Jewish politics

Primary roundup: Sen. Arlen Specter loses; will Rand Paul's civil rights stance turn off Jewish voters?

It's going to be real interesting to see how conservative Jewish voters react to the remarkable ascendance of Rand Paul, who won the Kentucky senatorial primary last week.

Unlike his father, Rep. Ron Paul (R-Texas), Rand is a supporter of Israel and sometimes sounds like he's reading from AIPAC talking points.

But he shares the libertarian hostility to most government programs and the Federal Reserve system, and he managed to stir up huge controversy this week with this comments about civil rights. While he says he doesn't favor repeal of the landmark 1964 Civil Rights Act, he doesn't support federal civil rights legislation, and he doesn't support laws that ban discrimination by private businesses, such as restaurants.

The Blumenthal Follies

It's starting to look as if Connecticut may not have two Jewish U.S. senators after all, thanks to yet another politician who believed voters are dolts and journalists are lazy.

Beinart's Buddy: Chait's Rebuttal on TNR.com

Nothing like the satisfaction of being right.  Yesterday, in a blog post, I predicted Peter Beinart's piece in The New York Review of Books would ignite a much needed debate.  And by this morning, dozens of media outlooks were linking to it: here, at Jeffrey Goldberg's Atlantic blog, on Ezra Klein's Washington Post blog, and so on. 

The Case for a Jewish Snopes

Note: Rabbi Jason Miller is traveling.  Filling in is Daniel Sieradski, former Director of Digital Media for JTA News and founding publisher of the pioneering blog Jewschool, is a web strategist and designer serving the Jewish non-profit sector.

J Street's risky move on Jerusalem

J Street wants clarification of what, exactly, the Conference of Presidents of Major American Jewish Organizations meant in its “My Jerusalem” advertisements this week, published in the New York Times, the Washington Post and the Wall Street Journal.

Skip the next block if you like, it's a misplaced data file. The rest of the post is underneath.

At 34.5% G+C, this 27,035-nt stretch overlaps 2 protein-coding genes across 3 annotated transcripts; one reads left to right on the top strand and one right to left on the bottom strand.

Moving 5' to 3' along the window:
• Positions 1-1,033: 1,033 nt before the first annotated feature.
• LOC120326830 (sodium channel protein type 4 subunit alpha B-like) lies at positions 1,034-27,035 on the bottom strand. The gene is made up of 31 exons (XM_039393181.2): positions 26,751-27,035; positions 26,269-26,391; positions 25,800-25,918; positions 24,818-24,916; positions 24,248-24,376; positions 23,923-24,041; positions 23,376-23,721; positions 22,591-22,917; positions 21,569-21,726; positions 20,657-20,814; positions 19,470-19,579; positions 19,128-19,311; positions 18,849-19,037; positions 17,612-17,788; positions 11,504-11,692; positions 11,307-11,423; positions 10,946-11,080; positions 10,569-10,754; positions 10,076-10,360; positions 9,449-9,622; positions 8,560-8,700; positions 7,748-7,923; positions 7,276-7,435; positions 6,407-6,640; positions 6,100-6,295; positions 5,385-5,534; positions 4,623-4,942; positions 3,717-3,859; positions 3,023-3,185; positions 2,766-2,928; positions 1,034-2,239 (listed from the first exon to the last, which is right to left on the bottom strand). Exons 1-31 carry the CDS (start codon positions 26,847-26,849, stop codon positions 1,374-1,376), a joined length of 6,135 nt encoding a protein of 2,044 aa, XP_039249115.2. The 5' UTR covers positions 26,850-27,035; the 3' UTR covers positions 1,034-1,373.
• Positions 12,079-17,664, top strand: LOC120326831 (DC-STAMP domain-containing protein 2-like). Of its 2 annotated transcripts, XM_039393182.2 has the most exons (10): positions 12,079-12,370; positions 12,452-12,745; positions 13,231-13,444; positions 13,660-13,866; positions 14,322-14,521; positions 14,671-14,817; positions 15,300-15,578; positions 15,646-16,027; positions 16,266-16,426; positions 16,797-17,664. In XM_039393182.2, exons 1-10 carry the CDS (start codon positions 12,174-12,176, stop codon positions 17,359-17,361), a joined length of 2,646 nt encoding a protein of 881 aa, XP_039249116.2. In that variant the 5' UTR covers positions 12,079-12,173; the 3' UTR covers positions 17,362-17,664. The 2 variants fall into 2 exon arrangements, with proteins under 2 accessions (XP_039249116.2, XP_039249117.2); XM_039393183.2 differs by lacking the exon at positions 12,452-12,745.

Kagan’s Nomination And What It Means

Religion not seen as key dividing line in country.

05/12/2010
Washington Correspondent

 The argument that anti-Semitism still stifles Jewish achievement in modern America will be a little harder to make if President Barack Obama’s second Supreme Court nomination passes muster with the Senate.

If Kagan is confirmed, the Supreme Court will have six Catholics and three Jews. Getty Images

The perils of Arlen: does Specter have an Elena Kagan problem?

As if he needed more tsuris in in his fight for a sixth term – this time as a Democrat – Sen. Arlen Specter, the veteran Jewish lawmaker,  now may have a major Elena Kagan problem.

Kagan is President Obama's nominee to fill the seat of the retiring Justice John Paul Stevens, and Specter – back when he was a Republican, which was after he was Democrat – voted against her last year when Obama appointed her solicitor general.

Oren says Netanyahu not humiliated at White House, readers don't believe it

So Amb. Michael Oren, Israel's eloquent ambassador in Washington, says it didn't happen; Prime Minister Benjamin Netanyahu wasn't dissed when he came to the White House on March 23, according to this JTA  story  and numerous other reports.

Home of Tikkun’s Rabbi Lerner Vandalized

05/04/2010

(JTA) —  The northern California home of Rabbi Michael Lerner, editor of the progressive Tikkun magazine, was vandalized Sunday night. Posters attached to his door and the fence around his Berkeley home attack Lerner personally, and liberals and progressives, as being supporters of terrorism and “Islamofascism,” according to the magazine.

White House Charm Offensive Pays Off: Wiesel Says Tension is 'Gone’

05/04/2010
JTA

WASHINGTON (JTA) -- When Elie Wiesel says it's all kosher, it's good.

For now, anyway.

President Obama capped an intensive two weeks of administration make-nice with Israeli officials and the American Jewish community by hosting Wiesel, the Nobel peace laureate and Holocaust memoirist, for lunch at the White House.

"It was a good kosher lunch," was the first thing Wiesel pronounced, emerging from the White House to a gaggle of reporters.

And not just the food.

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